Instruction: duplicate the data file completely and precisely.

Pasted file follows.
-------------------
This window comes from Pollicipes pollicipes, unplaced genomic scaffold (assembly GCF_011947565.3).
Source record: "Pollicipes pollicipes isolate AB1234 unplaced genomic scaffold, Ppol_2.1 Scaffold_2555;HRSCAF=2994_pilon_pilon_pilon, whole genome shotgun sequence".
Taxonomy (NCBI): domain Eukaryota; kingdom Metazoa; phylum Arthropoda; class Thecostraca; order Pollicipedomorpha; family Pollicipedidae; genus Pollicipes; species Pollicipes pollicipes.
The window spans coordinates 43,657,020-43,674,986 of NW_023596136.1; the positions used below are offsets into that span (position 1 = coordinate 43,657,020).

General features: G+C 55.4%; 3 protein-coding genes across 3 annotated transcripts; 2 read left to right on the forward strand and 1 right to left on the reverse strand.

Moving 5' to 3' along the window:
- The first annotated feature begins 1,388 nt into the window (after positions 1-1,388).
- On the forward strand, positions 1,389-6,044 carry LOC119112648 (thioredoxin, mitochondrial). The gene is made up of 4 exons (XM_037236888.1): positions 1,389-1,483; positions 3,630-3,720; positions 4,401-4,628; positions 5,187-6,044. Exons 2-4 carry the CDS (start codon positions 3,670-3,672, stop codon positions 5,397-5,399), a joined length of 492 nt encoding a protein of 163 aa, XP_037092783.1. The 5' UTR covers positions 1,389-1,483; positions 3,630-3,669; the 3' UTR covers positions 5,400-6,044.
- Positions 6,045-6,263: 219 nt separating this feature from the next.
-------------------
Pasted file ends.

This window comes from Pollicipes pollicipes, unplaced genomic scaffold (assembly GCF_011947565.3).
Source record: "Pollicipes pollicipes isolate AB1234 unplaced genomic scaffold, Ppol_2.1 Scaffold_2555;HRSCAF=2994_pilon_pilon_pilon, whole genome shotgun sequence".
Taxonomy (NCBI): domain Eukaryota; kingdom Metazoa; phylum Arthropoda; class Thecostraca; order Pollicipedomorpha; family Pollicipedidae; genus Pollicipes; species Pollicipes pollicipes.
The window spans coordinates 43,657,020-43,674,986 of NW_023596136.1; the positions used below are offsets into that span (position 1 = coordinate 43,657,020).

General features: G+C 55.4%; 3 protein-coding genes across 3 annotated transcripts; 2 read left to right on the forward strand and 1 right to left on the reverse strand.

Moving 5' to 3' along the window:
- The first annotated feature begins 1,388 nt into the window (after positions 1-1,388).
- On the forward strand, positions 1,389-6,044 carry LOC119112648 (thioredoxin, mitochondrial). The gene is made up of 4 exons (XM_037236888.1): positions 1,389-1,483; positions 3,630-3,720; positions 4,401-4,628; positions 5,187-6,044. Exons 2-4 carry the CDS (start codon positions 3,670-3,672, stop codon positions 5,397-5,399), a joined length of 492 nt encoding a protein of 163 aa, XP_037092783.1. The 5' UTR covers positions 1,389-1,483; positions 3,630-3,669; the 3' UTR covers positions 5,400-6,044.
- Positions 6,045-6,263: 219 nt separating this feature from the next.